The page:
Page 34 - AdNews April 2020
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“Due to the nature of PR (you can turn it on or off very quickly), resourcing a business is always going to be challenging because clients’ budgets change,” she says. “PR is often one of the last channels to be briefed and funded, so it is impacted when priorities shift.”
Creative agency dollars
Leilani Abels, founder of inde- pendent agency Thrive PR, says there’s greater investment today in PR and she’s increasingly finding herself at meetings with clients who have brought along their advertising agency.
“It’s definitely gone up the ranks relative to where it sits in the broader marketing mix. That’s a great place to be if you’re sitting in the comms space like us,” she says.
“The service-offering that falls under the PR umbrella has expanded and diversified. That means there’s greater demand, and greater investment. Demand is increasing also by category.
“We talk about ourselves being a ‘corpsumer’ agency, where we have an area of the business that’s all around corporate comms, thought leadership. On the flip side of that coin is all of your big brands, con- sumer work. And what traditionally happens is you would have special- ist agencies either doing all corpo- rate or all consumer. At Thrive, we built our business model to take advantage of growth in both.
“Big brands, that might have tra- ditionally used two or three agencies from a PR perspective, are spending more with us because we’re deliver- ing this corpsumer model.”
Abels also sees demand for con- tent. “The marketing dollars that might have traditionally been spent with a creative advertising agency are now going to us,” she says.
“The smart marketers will say, ‘Okay, here’s the budget,’ and allow us to look at how can we use some of that traditional media spend to do media partnerships that are part paid content? How can we also use some of that money from a content-production perspective?’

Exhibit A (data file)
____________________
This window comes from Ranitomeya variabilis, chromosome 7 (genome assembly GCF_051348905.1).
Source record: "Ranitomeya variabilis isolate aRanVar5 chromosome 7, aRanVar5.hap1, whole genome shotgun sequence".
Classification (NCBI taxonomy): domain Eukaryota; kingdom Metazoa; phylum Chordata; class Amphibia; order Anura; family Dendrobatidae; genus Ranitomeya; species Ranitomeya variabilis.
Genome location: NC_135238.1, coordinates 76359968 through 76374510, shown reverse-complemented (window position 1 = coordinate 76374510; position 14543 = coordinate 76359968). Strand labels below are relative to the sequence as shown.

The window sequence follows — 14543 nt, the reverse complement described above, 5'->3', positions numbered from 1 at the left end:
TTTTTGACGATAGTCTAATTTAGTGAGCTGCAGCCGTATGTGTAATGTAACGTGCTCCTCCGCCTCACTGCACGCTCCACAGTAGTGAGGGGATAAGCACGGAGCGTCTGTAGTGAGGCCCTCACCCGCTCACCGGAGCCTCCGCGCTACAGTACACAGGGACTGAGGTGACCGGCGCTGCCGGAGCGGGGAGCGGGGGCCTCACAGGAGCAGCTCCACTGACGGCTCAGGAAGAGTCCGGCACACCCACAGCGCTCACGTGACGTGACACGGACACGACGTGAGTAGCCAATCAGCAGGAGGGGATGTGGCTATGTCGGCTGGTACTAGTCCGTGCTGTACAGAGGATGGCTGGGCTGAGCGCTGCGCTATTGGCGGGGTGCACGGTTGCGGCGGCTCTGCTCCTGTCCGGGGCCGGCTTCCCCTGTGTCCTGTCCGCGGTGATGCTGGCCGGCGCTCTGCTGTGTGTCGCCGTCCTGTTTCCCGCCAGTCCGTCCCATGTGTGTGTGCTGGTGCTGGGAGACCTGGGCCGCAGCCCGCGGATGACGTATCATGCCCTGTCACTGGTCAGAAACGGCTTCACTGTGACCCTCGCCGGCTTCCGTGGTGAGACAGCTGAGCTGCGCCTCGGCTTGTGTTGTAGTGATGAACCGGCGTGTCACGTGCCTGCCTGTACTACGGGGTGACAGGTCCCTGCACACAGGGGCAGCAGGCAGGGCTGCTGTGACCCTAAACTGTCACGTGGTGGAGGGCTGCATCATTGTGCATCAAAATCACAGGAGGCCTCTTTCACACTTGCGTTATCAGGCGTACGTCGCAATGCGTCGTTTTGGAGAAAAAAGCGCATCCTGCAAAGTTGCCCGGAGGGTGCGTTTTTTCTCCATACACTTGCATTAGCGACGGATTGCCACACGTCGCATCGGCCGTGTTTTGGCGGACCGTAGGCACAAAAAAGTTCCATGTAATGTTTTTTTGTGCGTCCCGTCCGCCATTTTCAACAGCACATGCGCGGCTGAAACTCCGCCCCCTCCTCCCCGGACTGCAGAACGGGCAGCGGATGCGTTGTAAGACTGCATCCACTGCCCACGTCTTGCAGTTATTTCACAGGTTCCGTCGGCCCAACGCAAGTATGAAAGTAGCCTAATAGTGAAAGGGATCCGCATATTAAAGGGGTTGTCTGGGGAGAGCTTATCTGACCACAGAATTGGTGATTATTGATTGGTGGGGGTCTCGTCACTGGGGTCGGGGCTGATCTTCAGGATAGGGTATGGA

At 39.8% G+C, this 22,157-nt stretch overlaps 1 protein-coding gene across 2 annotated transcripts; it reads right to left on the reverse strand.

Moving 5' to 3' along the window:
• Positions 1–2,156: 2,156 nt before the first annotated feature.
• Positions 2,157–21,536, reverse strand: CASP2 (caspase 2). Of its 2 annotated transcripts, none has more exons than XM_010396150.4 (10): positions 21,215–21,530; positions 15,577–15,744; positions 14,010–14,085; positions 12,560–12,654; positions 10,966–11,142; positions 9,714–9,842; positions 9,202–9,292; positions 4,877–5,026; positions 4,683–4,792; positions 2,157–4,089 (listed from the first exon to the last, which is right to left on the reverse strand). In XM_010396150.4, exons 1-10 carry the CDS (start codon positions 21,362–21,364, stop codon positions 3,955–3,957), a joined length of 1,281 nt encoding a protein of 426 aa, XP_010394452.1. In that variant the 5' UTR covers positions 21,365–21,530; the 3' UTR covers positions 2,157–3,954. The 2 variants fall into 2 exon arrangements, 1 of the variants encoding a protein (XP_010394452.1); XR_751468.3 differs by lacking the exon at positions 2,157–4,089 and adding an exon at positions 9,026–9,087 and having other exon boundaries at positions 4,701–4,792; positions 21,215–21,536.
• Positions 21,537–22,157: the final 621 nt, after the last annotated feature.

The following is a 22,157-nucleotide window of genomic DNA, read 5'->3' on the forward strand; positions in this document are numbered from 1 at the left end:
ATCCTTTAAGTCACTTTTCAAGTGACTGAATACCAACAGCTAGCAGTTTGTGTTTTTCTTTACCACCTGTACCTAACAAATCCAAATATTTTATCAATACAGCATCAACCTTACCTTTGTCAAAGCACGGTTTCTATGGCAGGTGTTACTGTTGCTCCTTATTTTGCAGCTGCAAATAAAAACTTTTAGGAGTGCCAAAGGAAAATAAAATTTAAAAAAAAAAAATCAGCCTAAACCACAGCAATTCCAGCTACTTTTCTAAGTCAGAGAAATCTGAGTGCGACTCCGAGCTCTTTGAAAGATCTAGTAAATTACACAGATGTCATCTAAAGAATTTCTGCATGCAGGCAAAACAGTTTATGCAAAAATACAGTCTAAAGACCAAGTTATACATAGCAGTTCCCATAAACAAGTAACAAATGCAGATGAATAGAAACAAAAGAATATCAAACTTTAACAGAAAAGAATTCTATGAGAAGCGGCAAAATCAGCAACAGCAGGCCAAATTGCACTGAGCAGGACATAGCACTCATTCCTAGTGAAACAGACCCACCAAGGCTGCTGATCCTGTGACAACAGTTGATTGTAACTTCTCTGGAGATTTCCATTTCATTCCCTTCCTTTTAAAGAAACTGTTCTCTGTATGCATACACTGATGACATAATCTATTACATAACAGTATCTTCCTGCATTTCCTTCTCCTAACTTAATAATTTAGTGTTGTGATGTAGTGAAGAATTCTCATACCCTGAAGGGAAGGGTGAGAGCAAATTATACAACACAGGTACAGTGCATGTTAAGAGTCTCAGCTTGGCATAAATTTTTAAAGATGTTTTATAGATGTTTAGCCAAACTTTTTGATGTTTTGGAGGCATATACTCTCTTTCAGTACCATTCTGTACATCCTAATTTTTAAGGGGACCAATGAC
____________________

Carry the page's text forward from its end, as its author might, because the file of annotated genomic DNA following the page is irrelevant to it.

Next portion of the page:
“That content piece is certainly on the rise and the PR people are now the ones who are being
considered as quality producers of that content. We’re producing these visual storytelling tools that traditionally might have only sat in earned, but now the marketeers are allowing us to also play in the owned and the paid media space.”
That’s where PR agencies are adding value.
“It could be a branded content that might fit as part of a paid media partnership, it might be producing content for websites, or producing content for internal comms,” says Abels. Clients are saying: “Okay, how can you build out the tentacles of that content so we can use it across our own channels?”
“We’ve only had content production internally for the past five years, and the past three years as specialised services,” she says. “The larger-size PR agencies will have digital specialists internally. We’ve got graphic designers, videographers, photographers and content producers who aren’t doing traditional PR but are powering PR storytelling. They are helping us add value to the way we produce content for clients.
“We are diversifying the workforce relative to the different types of skills we’re hiring into the business. And at the same time we’re upskilling because of the way the media landscape has changed.
“Some of that talent would have sat traditionally in a digital marketing agency or in an ad agency. And now they’ll sit in a PR agenc. Some PR agencies will have a head of creative, which traditionally is an advertising agency resource.
“The marketers are saying — and this has only changed in the last five years — ‘We want the best idea, and we don’t care which agency that great idea comes from.’ The PR people have stood up to that challenge.”
The small players are also seeing growth. Amanda Lacey runs POPCOM, a standalone communications consultancy with a staff of three. “The margin is good,” she says. “I’ve made a choice to be more specialist and am able to run a pretty lean ship.”
Lacey doesn’t try to tackle areas she’s not an expert in, such as social media or video campaigns. “I’d rather align with another agency which

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